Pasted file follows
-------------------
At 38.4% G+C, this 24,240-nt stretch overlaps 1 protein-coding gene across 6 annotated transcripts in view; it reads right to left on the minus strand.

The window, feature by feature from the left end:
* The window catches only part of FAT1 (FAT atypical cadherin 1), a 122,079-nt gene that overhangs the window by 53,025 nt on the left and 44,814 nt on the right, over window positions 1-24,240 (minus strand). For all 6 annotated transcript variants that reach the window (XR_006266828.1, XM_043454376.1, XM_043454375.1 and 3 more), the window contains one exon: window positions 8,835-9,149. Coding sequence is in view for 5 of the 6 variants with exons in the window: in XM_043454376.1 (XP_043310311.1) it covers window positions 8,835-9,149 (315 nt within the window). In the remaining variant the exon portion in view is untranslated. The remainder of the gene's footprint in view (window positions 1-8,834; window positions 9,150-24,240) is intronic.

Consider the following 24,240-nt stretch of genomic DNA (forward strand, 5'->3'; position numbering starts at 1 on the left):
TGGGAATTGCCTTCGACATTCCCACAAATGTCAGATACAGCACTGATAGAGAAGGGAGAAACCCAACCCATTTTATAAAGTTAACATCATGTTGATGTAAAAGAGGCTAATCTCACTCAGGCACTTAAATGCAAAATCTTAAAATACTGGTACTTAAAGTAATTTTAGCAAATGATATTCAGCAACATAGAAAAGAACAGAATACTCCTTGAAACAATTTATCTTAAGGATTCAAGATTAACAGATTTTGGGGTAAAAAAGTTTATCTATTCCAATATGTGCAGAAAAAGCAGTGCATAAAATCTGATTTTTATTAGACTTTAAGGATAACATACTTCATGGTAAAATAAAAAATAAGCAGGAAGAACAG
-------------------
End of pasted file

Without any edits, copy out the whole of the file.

At 38.4% G+C, this 24,240-nt stretch overlaps 1 protein-coding gene across 6 annotated transcripts in view; it reads right to left on the minus strand.

The window, feature by feature from the left end:
* The window catches only part of FAT1 (FAT atypical cadherin 1), a 122,079-nt gene that overhangs the window by 53,025 nt on the left and 44,814 nt on the right, over window positions 1-24,240 (minus strand). For all 6 annotated transcript variants that reach the window (XR_006266828.1, XM_043454376.1, XM_043454375.1 and 3 more), the window contains one exon: window positions 8,835-9,149. Coding sequence is in view for 5 of the 6 variants with exons in the window: in XM_043454376.1 (XP_043310311.1) it covers window positions 8,835-9,149 (315 nt within the window). In the remaining variant the exon portion in view is untranslated. The remainder of the gene's footprint in view (window positions 1-8,834; window positions 9,150-24,240) is intronic.

Consider the following 24,240-nt stretch of genomic DNA (forward strand, 5'->3'; position numbering starts at 1 on the left):
TGGGAATTGCCTTCGACATTCCCACAAATGTCAGATACAGCACTGATAGAGAAGGGAGAAACCCAACCCATTTTATAAAGTTAACATCATGTTGATGTAAAAGAGGCTAATCTCACTCAGGCACTTAAATGCAAAATCTTAAAATACTGGTACTTAAAGTAATTTTAGCAAATGATATTCAGCAACATAGAAAAGAACAGAATACTCCTTGAAACAATTTATCTTAAGGATTCAAGATTAACAGATTTTGGGGTAAAAAAGTTTATCTATTCCAATATGTGCAGAAAAAGCAGTGCATAAAATCTGATTTTTATTAGACTTTAAGGATAACATACTTCATGGTAAAATAAAAAATAAGCAGGAAGAACAG